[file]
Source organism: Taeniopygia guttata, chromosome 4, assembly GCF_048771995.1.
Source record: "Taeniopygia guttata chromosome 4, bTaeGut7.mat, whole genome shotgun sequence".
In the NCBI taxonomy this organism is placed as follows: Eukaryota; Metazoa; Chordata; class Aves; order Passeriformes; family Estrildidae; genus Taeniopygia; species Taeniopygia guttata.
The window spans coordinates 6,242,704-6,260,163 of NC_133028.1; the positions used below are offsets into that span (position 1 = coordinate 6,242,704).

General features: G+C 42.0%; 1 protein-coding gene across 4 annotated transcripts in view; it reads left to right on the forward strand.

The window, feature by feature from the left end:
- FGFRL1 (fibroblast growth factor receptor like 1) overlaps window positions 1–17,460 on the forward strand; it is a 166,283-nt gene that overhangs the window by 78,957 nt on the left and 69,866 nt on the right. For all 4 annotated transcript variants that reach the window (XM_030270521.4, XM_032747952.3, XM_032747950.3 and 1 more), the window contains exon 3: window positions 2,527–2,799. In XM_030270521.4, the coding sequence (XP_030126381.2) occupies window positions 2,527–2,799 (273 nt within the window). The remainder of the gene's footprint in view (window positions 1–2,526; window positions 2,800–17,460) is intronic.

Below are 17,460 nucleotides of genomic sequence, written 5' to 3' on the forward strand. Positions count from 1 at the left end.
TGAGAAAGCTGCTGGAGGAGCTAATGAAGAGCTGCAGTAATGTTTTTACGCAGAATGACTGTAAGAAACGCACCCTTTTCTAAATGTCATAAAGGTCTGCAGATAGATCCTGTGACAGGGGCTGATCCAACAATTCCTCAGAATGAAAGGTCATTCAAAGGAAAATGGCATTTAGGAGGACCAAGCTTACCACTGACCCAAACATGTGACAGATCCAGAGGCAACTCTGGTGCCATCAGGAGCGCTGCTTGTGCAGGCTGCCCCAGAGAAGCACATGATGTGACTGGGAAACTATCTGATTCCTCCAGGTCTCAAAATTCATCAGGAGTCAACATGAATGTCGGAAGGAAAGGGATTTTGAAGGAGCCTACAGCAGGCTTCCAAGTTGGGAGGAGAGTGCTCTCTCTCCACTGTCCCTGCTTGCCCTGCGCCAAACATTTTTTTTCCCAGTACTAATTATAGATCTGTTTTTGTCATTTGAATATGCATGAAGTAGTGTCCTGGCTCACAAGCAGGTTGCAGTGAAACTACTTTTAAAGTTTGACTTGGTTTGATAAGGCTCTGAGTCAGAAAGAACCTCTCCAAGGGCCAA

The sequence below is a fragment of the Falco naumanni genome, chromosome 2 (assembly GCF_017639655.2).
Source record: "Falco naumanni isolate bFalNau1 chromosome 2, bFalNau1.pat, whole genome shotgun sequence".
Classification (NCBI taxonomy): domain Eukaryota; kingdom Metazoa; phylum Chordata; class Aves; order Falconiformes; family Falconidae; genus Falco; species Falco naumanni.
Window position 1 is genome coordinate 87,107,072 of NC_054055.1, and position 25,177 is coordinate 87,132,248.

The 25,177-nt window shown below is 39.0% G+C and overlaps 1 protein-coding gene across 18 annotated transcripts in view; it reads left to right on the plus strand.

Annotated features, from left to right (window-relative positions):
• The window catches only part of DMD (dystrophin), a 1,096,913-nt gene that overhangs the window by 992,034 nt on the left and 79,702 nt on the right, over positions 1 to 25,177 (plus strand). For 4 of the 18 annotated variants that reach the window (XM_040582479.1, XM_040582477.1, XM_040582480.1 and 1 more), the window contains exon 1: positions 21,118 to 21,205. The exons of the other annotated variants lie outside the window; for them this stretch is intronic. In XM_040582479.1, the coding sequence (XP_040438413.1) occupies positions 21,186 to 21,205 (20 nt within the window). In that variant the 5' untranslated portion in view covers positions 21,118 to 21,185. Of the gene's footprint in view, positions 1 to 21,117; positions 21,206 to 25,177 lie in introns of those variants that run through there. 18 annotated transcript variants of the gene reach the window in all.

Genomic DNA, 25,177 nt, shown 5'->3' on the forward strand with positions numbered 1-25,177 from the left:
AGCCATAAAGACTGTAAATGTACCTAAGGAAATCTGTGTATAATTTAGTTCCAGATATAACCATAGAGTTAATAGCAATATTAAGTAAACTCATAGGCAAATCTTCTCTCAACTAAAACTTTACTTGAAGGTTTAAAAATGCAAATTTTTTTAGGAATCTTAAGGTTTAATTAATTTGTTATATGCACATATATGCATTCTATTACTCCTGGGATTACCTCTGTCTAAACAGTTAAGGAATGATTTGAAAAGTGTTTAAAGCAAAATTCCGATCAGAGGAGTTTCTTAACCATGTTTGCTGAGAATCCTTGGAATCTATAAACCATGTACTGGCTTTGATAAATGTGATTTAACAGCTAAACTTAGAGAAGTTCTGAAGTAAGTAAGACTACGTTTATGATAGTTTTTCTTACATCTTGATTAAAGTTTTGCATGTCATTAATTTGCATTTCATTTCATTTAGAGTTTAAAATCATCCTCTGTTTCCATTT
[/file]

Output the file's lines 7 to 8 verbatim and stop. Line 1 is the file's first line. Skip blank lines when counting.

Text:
- FGFRL1 (fibroblast growth factor receptor like 1) overlaps window positions 1–17,460 on the forward strand; it is a 166,283-nt gene that overhangs the window by 78,957 nt on the left and 69,866 nt on the right. For all 4 annotated transcript variants that reach the window (XM_030270521.4, XM_032747952.3, XM_032747950.3 and 1 more), the window contains exon 3: window positions 2,527–2,799. In XM_030270521.4, the coding sequence (XP_030126381.2) occupies window positions 2,527–2,799 (273 nt within the window). The remainder of the gene's footprint in view (window positions 1–2,526; window positions 2,800–17,460) is intronic.

Below are 17,460 nucleotides of genomic sequence, written 5' to 3' on the forward strand. Positions count from 1 at the left end.